Independent care providers are being urged to back a campaign to raise council fees which could spark the first judicial review against all English local authorities.
The Fairer Fee Forum (FFF) has been established to put pressure on councils to ensure fees meet the costs of providing adult care services, amid longstanding claims from providers and independent evidence that they fall well short.
Martin Green to chair forum
FFF is also designed to help providers challenge fee levels without identifying themselves and jeopardising relations with councils. The forum is currently setting up a governing board, which will be chaired by English Community Care Association chief executive Martin Green.
Specialist community care solicitors firm Ashton Brooke, which established FFF, is currently gathering evidence from providers on fee levels and the costs of care around the country, and is planning to write to all 152 councils with its findings.
Unprecedented judicial review
Should authorities not respond by raising fees, FFF will lodge what it says would be the first judicial review against all councils with social services responsibilities in the country.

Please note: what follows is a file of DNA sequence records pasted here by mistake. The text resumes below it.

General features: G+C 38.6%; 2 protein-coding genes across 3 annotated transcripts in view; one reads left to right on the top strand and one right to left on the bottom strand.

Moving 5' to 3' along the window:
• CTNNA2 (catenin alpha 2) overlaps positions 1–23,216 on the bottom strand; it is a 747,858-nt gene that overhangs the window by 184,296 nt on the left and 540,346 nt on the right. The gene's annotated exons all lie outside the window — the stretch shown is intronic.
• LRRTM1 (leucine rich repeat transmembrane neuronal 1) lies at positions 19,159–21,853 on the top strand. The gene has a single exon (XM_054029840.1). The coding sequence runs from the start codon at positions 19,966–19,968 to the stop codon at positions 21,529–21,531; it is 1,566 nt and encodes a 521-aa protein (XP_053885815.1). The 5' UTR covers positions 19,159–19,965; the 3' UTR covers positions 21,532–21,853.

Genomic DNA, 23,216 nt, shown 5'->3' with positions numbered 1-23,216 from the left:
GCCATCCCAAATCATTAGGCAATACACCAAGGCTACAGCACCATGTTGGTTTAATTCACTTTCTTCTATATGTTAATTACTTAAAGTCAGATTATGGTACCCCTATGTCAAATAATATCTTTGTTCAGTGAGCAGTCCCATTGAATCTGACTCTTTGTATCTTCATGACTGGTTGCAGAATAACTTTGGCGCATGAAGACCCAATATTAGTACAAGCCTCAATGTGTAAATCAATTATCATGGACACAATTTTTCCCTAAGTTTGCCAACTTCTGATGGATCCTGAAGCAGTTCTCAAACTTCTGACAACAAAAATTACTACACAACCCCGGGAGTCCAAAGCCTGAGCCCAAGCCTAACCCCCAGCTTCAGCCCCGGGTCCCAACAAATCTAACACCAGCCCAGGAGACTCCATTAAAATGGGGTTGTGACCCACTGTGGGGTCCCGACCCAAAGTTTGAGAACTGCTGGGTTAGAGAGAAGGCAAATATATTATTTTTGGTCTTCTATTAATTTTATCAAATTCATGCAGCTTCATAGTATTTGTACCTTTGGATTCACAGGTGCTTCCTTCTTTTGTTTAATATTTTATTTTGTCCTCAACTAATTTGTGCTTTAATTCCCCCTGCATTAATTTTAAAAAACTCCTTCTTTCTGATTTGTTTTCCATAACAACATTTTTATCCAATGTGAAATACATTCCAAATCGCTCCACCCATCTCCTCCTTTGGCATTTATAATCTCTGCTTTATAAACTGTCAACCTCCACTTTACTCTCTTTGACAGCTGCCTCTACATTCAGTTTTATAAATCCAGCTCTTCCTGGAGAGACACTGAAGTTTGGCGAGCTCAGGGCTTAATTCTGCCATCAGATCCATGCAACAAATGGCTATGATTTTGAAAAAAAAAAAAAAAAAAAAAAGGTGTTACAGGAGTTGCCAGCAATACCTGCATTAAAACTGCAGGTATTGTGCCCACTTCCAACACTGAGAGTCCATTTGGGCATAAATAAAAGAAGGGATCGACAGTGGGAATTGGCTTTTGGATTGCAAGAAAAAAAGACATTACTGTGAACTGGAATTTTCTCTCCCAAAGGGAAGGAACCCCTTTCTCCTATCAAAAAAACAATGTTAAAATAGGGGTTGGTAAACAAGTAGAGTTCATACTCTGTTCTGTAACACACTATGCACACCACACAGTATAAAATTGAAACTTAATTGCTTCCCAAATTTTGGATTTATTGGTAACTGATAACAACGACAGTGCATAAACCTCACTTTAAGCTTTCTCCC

However, Ashton Brooke principal solicitor Kashif Majeed challenged providers to “make the effort” to support the campaign and provide evidence, if they wanted to it to succeed.
He said: “If we don’t stand side by side it’s not going to work. Everyone wants more money but they are not prepared to do the hard work.”
ECCA: Fee rises not matching inflation
Independent care provider bodies, notably the English Community Care Association and United Kingdom Homecare Association, have long argued that fee rates have failed to keep pace with the rising costs of care.
A report last year by independent analysts Laing and Buisson found English councils increased fees by 2.7% in 2008-9 for older people’s care homes, against an estimated inflation rate for care home costs of 3%-3.5%.
Rises defended by Adass
However, the Association of Directors of Adult Social Services defended last year’s fee rises, arguing that below-inflationary rises reflected the fact that some councils had paid historically high rates for care.
Majeed said FFF would draw on the Laing and Buisson report but also commission new research on fees.
Should it decide to pursue a judicial review, Majeed said FFF would hope to instruct Cherie Booth QC – the wife of former prime minister Tony Blair.